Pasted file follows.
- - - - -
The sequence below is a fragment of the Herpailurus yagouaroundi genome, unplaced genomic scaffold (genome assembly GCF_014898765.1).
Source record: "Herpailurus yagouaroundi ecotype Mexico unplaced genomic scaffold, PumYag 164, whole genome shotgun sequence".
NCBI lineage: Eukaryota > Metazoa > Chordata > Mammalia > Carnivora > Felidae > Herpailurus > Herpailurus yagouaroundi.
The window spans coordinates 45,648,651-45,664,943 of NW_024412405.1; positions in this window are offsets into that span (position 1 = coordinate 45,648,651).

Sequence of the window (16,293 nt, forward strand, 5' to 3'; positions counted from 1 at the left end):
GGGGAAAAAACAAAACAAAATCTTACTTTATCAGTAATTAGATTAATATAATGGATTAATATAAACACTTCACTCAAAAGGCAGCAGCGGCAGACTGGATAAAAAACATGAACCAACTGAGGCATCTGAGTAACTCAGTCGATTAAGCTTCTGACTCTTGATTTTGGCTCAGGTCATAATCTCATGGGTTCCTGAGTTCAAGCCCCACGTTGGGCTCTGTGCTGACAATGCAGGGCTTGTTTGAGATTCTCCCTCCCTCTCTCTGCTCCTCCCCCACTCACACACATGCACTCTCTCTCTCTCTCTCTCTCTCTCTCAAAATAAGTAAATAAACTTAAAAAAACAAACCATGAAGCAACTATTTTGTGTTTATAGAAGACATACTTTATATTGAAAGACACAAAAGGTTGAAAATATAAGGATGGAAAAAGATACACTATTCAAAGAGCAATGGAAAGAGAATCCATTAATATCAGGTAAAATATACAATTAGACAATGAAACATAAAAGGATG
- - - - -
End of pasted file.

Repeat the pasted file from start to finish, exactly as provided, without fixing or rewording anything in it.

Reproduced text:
The sequence below is a fragment of the Herpailurus yagouaroundi genome, unplaced genomic scaffold (genome assembly GCF_014898765.1).
Source record: "Herpailurus yagouaroundi ecotype Mexico unplaced genomic scaffold, PumYag 164, whole genome shotgun sequence".
NCBI lineage: Eukaryota > Metazoa > Chordata > Mammalia > Carnivora > Felidae > Herpailurus > Herpailurus yagouaroundi.
The window spans coordinates 45,648,651-45,664,943 of NW_024412405.1; positions in this window are offsets into that span (position 1 = coordinate 45,648,651).

Sequence of the window (16,293 nt, forward strand, 5' to 3'; positions counted from 1 at the left end):
GGGGAAAAAACAAAACAAAATCTTACTTTATCAGTAATTAGATTAATATAATGGATTAATATAAACACTTCACTCAAAAGGCAGCAGCGGCAGACTGGATAAAAAACATGAACCAACTGAGGCATCTGAGTAACTCAGTCGATTAAGCTTCTGACTCTTGATTTTGGCTCAGGTCATAATCTCATGGGTTCCTGAGTTCAAGCCCCACGTTGGGCTCTGTGCTGACAATGCAGGGCTTGTTTGAGATTCTCCCTCCCTCTCTCTGCTCCTCCCCCACTCACACACATGCACTCTCTCTCTCTCTCTCTCTCTCTCTCAAAATAAGTAAATAAACTTAAAAAAACAAACCATGAAGCAACTATTTTGTGTTTATAGAAGACATACTTTATATTGAAAGACACAAAAGGTTGAAAATATAAGGATGGAAAAAGATACACTATTCAAAGAGCAATGGAAAGAGAATCCATTAATATCAGGTAAAATATACAATTAGACAATGAAACATAAAAGGATG